Gloucester Prison - Gloucester, Gloucestershire
Suffering, torment and death is deeply etched into the very fabric of this imposing prison

HMP Gloucester has a long and chilling history with many of the executed criminals remain buried in the grounds of the prison. Some of the most infamous serial killers have been incarcerated within the walls of Gloucester Prison. The prison formally closed on 31 March 2013 but the suffering and torment is deeply etched within the fabric of this forboding location.

Originally built as the County Gaol in 1700s at a cost of £34,000 with a capacity of 350 prisoners each in separate cells, there were also separate cells for debtors of both sexes. Between 1792 and 1864 at least 102 executions took place using the considered more humane 'New Drop' style gallows with many of the executed being buried in unmarked graves where they still remain today.

Join the team as we spend the night at the terrifying HMP Gloucester with the tormented souls that remain.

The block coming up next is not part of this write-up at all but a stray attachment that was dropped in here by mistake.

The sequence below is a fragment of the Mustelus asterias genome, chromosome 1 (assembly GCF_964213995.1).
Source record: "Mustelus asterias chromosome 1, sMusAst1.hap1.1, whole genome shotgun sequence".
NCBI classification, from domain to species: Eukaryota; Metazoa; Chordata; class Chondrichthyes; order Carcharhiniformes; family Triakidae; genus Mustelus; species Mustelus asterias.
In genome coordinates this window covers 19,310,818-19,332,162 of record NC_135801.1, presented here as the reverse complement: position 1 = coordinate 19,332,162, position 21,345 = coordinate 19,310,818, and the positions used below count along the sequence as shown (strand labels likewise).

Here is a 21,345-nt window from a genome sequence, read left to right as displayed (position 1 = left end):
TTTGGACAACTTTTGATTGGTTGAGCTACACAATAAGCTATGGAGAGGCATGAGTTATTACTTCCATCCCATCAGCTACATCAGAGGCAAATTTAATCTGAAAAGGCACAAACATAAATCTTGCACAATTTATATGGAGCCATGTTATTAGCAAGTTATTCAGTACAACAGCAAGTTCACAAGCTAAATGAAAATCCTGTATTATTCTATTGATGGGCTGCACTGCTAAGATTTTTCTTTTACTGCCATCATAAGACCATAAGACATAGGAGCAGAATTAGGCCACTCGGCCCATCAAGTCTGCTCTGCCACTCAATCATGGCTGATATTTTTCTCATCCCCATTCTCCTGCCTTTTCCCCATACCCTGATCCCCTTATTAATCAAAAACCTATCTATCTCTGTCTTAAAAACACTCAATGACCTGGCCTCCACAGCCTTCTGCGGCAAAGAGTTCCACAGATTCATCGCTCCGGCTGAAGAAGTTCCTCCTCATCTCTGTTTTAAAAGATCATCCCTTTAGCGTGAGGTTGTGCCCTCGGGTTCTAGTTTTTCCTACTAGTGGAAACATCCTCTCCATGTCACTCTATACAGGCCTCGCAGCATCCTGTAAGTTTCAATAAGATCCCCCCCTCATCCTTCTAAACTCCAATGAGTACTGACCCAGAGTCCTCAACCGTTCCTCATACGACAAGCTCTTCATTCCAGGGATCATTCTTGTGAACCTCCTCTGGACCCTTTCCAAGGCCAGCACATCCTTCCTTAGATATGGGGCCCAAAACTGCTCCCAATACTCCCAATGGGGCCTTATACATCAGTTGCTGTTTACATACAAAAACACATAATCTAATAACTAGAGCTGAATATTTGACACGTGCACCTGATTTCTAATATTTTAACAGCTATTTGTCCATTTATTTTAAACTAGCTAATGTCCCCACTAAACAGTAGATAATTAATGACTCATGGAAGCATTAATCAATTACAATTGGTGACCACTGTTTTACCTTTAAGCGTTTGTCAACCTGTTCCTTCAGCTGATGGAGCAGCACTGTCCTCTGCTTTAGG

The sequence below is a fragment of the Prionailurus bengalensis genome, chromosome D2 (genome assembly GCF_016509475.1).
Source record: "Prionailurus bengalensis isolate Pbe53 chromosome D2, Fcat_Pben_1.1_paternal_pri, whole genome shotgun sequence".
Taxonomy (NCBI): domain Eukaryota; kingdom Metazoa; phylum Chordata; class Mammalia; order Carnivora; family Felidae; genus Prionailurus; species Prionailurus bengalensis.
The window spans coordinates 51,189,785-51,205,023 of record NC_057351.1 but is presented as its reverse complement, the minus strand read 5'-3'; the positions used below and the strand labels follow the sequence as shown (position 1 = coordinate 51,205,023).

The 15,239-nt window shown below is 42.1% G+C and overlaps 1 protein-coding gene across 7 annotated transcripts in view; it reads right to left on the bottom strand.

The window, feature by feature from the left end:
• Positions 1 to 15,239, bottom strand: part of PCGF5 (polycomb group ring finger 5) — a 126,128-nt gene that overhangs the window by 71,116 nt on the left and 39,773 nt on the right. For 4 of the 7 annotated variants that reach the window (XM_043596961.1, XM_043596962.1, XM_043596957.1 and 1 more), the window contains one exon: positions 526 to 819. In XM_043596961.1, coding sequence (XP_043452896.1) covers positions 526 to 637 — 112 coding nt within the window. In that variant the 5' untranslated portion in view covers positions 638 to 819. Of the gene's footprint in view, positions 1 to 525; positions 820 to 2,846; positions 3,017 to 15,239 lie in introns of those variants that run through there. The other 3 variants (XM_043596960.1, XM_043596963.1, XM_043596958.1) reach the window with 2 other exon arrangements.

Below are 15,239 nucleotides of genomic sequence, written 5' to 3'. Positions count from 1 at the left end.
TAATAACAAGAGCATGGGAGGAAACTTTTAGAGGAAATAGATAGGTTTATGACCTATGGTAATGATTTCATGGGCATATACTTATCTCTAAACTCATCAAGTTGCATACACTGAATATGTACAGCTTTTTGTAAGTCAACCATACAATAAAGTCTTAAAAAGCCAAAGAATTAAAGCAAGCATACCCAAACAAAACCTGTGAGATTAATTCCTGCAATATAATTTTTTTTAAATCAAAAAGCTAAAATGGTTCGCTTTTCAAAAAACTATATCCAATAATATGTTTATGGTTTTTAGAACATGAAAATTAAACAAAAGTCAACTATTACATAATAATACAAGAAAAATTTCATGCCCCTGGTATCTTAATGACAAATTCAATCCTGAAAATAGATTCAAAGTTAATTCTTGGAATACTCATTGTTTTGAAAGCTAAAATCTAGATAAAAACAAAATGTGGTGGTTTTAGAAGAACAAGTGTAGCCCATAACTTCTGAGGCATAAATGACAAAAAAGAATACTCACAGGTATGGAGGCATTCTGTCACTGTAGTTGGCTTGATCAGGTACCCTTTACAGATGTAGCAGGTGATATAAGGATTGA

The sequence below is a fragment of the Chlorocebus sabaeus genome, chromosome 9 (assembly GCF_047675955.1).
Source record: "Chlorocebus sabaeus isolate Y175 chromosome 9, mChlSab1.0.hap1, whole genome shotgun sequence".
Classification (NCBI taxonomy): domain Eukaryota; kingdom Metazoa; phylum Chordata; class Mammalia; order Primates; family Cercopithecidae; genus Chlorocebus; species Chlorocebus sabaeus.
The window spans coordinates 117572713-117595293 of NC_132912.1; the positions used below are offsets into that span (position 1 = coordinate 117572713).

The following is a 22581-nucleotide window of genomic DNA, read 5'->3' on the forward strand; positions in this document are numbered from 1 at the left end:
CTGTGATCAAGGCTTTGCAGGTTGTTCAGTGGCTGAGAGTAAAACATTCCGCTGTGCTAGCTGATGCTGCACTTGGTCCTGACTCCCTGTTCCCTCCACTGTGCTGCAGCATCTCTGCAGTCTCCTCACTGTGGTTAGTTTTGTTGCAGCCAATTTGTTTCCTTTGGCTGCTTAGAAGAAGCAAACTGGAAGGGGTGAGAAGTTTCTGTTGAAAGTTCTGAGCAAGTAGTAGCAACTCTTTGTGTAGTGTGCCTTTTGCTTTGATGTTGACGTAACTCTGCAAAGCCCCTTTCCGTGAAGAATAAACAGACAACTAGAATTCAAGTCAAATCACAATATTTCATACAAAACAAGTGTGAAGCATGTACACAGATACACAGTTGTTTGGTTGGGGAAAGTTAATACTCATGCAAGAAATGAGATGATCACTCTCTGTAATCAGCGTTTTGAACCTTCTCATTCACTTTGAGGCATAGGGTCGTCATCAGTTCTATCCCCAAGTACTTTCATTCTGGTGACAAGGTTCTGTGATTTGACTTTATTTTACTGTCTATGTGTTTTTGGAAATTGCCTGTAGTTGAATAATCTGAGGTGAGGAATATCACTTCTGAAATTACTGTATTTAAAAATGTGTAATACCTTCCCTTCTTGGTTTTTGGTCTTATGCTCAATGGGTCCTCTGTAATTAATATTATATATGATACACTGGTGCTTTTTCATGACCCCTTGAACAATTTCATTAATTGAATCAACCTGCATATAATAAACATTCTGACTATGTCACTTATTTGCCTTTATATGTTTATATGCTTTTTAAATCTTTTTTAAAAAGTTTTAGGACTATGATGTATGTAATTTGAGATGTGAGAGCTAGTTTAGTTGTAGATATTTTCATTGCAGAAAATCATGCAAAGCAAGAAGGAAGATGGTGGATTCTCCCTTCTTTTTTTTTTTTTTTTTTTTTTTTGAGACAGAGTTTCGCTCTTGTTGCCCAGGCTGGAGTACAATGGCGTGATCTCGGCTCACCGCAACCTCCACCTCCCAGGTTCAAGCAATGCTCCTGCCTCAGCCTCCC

Gloucester Prison

Your Ghost Hunt at Gloucester Prison

Your overnight ghost hunt at HMP Gloucester will be an experience that will really test your nerve and maybe an experience that you will not forget. With suffering torment and death deeply etched into the very fabric of this imposing prison. The remains of the executed are still within the walls and may never leave. Gloucester Prison was also home to the notorious serial killer Fred West.

During the night will you make contact with those who remain as we carryout seances, vigils and experiments in the most active areas of this imposing location.

This could be a terrifying night but you will be well looked after by the experienced team during your night ghost hunting at HMP Gloucester.